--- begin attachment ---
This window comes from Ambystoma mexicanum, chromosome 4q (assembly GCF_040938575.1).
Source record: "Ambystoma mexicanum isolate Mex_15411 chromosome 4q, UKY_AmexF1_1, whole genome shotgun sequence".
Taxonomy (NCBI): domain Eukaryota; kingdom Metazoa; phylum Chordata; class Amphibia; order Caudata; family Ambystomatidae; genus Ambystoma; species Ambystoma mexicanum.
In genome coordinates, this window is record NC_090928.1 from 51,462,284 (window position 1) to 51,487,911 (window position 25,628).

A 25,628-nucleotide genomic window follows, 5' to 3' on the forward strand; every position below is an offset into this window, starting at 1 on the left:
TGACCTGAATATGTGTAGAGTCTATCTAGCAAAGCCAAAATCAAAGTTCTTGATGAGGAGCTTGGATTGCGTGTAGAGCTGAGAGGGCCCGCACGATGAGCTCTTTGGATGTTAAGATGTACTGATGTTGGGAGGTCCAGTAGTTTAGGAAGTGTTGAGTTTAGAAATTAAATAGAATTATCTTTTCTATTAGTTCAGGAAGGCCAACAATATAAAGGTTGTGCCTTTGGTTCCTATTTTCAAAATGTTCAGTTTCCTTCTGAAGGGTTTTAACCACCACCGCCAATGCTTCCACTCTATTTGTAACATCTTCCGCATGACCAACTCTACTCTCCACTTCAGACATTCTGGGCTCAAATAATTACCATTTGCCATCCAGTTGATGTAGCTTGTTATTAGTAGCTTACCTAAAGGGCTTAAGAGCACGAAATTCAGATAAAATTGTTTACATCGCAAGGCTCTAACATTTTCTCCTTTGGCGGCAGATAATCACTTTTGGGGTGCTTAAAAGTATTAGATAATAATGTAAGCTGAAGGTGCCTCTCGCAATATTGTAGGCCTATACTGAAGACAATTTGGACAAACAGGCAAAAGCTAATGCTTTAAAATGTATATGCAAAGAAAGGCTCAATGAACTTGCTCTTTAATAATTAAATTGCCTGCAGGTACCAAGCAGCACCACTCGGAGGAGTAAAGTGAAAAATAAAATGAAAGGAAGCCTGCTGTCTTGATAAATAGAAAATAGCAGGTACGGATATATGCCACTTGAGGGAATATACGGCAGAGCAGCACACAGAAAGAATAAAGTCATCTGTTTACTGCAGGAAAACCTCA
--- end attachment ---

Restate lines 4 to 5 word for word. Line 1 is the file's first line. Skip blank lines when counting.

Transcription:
In genome coordinates, this window is record NC_090928.1 from 51,462,284 (window position 1) to 51,487,911 (window position 25,628).

A 25,628-nucleotide genomic window follows, 5' to 3' on the forward strand; every position below is an offset into this window, starting at 1 on the left: